Mr. Levin grew up in Westchester County. He said he doesn’t really keep in touch with his family. “I didn’t grow up exactly on my own here, but most of my life I created myself,” he said. While still in high school, he took a summer job in London with Titan Industrial Corporation, a steel company. There he met Titan executive Walter Marias, who he recalls as a “James Bond leading man” type who carted him out to a country house, took him shooting and introduced him to rich friends’ daughters. “I remember spending one week’s salary on a Coca-Cola at Annabelle’s-the nightclub in London,” he said. “I came to think of the steel industry as a very glamorous place.”

He returned to the States, attended the University of Wisconsin and Harvard business school, then went back to work for Titan. But soon he was soon sent to Africa as a tin plate salesman to “learn humility.” He worked in Ghana, Nigeria, Senegal and later all over Asia and Europe. He advanced to steel trader to vice president to president and finally bought the company in 1994. He still owns Titan, although he is no longer involved in its operation.

For over three decades, Mr. Levin has worked in nearly every aspect of the steel industry-global, domestic, manufacturing, distribution, trading-yet he has often found the industry a little too tame. “I always asked myself why the industry isn’t as dynamic as it might be,” he said. He dreamed of ways to improve “the foggy and inefficient world of relationships and faxes and messages not returned and people writing orders on cocktail napkins.”

Finally, in the spring of 1998, Mr. Levin formed E-steel and began to assemble a team and define the technology that would allow steel to be bought and sold in a secure electronic marketplace. Then he raised the venture capital-three up, three down-which in turn begat more investment, including a partnership, announced on Feb. 24, with U.S. Steel Group.

Mr. Levin is especially fond of the “poetic” notion that the Bessemer Ventures money descends from America’s great steel tycoon, Andrew Carnegie. (Sir Henry Bessemer invented the furnace for the mass production of steel, the device Carnegie and his partners, including Bessemer founder Henry Phipps, relied on to build their fortunes.) “The old steel industry made the money, created the pool of investment funds that went into E-steel and is now going create a new way for the steel industry to move forward,” he said. “There is a certain elegance to it.”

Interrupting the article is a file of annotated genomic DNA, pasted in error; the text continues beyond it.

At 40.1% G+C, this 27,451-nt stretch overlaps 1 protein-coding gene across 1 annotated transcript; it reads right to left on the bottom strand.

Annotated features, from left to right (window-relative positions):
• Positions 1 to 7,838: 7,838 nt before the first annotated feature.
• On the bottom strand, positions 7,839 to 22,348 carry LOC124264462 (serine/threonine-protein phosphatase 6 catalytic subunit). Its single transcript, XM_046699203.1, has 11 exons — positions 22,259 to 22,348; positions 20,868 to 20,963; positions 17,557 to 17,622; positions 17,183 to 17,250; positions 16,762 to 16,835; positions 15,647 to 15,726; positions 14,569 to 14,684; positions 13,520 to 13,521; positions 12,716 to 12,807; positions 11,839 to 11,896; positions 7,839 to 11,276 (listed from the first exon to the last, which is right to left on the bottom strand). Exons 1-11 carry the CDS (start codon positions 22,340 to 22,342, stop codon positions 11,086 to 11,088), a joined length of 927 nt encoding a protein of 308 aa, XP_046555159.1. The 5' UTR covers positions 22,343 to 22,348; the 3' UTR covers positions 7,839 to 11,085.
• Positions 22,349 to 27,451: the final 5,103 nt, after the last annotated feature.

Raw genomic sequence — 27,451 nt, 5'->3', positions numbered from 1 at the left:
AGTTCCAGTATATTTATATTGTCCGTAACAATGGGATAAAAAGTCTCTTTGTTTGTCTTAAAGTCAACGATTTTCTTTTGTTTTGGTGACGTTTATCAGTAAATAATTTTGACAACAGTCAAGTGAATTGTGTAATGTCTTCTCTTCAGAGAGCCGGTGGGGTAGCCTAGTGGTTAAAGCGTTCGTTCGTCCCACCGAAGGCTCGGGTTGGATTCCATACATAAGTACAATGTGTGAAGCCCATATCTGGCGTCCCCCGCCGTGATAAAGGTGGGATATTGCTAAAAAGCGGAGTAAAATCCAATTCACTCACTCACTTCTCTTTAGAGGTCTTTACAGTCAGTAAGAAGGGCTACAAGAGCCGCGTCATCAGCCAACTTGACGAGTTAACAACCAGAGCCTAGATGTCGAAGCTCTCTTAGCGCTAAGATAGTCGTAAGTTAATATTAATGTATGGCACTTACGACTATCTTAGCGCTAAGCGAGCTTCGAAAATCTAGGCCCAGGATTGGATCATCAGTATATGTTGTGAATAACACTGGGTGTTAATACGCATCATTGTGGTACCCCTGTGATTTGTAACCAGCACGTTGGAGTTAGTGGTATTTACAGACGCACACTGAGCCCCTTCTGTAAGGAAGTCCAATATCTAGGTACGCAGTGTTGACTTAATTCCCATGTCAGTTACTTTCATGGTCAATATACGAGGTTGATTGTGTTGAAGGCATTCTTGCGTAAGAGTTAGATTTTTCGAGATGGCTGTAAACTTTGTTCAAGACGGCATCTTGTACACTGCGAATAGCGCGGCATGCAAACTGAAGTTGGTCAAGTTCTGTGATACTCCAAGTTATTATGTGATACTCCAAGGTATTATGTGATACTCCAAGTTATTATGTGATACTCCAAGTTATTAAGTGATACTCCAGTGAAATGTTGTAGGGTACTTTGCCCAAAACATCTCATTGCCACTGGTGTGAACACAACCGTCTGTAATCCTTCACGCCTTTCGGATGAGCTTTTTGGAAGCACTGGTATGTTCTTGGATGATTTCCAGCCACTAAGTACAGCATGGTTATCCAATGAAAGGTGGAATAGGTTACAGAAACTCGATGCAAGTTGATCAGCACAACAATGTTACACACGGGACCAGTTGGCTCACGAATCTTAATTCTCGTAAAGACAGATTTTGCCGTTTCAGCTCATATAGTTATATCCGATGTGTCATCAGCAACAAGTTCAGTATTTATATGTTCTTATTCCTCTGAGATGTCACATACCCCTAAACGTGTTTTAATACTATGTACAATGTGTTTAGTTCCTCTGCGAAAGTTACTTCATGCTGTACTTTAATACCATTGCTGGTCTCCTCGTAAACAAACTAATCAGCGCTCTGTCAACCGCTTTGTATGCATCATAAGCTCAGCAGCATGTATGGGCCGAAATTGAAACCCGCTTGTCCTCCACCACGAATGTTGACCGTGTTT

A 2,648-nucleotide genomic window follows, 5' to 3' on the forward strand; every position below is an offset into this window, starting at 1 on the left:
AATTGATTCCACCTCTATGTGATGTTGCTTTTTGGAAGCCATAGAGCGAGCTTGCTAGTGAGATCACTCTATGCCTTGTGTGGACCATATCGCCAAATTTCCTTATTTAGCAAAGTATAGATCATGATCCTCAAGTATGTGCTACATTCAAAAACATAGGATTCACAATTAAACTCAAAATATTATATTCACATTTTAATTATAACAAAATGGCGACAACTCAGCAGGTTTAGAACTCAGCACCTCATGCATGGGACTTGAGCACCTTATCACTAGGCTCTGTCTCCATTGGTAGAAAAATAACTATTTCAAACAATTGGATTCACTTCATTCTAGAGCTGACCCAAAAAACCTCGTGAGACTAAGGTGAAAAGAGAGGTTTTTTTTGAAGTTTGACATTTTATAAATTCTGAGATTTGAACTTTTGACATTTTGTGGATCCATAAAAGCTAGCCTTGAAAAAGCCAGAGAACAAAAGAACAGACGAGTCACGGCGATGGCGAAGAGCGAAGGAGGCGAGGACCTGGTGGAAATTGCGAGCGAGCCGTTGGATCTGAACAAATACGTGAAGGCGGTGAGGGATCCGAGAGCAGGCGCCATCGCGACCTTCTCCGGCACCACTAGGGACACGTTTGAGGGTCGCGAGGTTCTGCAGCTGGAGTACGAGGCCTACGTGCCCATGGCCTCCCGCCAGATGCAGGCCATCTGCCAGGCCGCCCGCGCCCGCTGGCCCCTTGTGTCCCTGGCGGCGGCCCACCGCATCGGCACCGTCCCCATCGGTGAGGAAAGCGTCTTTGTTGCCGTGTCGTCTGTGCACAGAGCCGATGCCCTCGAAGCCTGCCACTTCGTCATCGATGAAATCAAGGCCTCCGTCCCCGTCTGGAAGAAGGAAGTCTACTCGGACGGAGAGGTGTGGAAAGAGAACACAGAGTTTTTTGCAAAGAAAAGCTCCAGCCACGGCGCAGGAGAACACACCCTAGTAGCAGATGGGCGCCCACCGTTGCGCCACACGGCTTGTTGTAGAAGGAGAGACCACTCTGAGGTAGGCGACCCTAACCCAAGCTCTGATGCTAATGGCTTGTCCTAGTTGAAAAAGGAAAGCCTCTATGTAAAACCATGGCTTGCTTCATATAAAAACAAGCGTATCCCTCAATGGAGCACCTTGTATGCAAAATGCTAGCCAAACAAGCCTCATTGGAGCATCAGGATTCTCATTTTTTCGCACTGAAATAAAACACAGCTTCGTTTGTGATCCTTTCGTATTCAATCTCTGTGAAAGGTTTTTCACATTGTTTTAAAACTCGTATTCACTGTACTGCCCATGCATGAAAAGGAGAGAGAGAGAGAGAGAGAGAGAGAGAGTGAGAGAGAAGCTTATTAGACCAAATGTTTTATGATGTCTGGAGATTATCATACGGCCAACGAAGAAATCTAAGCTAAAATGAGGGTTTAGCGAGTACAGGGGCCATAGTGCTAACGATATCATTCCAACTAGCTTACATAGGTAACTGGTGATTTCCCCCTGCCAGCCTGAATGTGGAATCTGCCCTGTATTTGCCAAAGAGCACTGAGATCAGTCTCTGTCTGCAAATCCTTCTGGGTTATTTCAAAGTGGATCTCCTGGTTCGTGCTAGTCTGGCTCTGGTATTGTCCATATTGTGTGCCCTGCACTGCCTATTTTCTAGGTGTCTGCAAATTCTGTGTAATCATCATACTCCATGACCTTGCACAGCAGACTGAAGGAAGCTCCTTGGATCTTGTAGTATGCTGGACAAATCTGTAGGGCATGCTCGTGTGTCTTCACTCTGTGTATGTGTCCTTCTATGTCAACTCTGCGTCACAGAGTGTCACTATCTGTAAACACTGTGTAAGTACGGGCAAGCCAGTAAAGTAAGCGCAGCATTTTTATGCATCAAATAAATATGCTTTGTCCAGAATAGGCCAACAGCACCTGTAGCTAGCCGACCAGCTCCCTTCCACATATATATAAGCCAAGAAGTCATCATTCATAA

Among the 100 employees in the New York office (E-steel also has small offices in Chicago, Pittsburgh, Singapore and Brussels) Mr. Levin figured he has 300 years of steel industry experience. While Mr. Levin said the company will go public this year, he wouldn’t say when. He said he doesn’t know what the company will be valued at, but said that other people have estimated its worth somewhere around $600 million. And based on the trend of public offerings of B2B companies-which he calculates at “six to 10 times the late-stage private financial”-Mr. Levin and other stock holders could be very rich, very soon.

“I’m not predicting valuation and I’m not saying when we’re going to have an I.P.O. I’m saying that based on other people’s experience you get that type of step up,” he said. ” You figure it out. Even reporters have calculators.”

“We’re a very, very strong company with a very strong mission in a $700 million marketplace with the absolute best list of clients of any B2B,” he went on. “What we’re doing is really big, because the steel industry around the world is deciding there’s another way to do business.”

It was early on a Friday evening, and Mr. Levin was due at his son’s birthday party. He had been working seven days a week for months. “I’m almost out of hyperbole,” he said-but he wasn’t quite out of it yet. “This is as important as giving up the horse-drawn carriage and jumping into a Model T,” he said, “or saying we don’t need scribes copying onto parchment-we have the printing press.”

He tried to summon his assistant. “Hello?” he called out. “Hello?” The assistant appeared, and he gave her some things to do.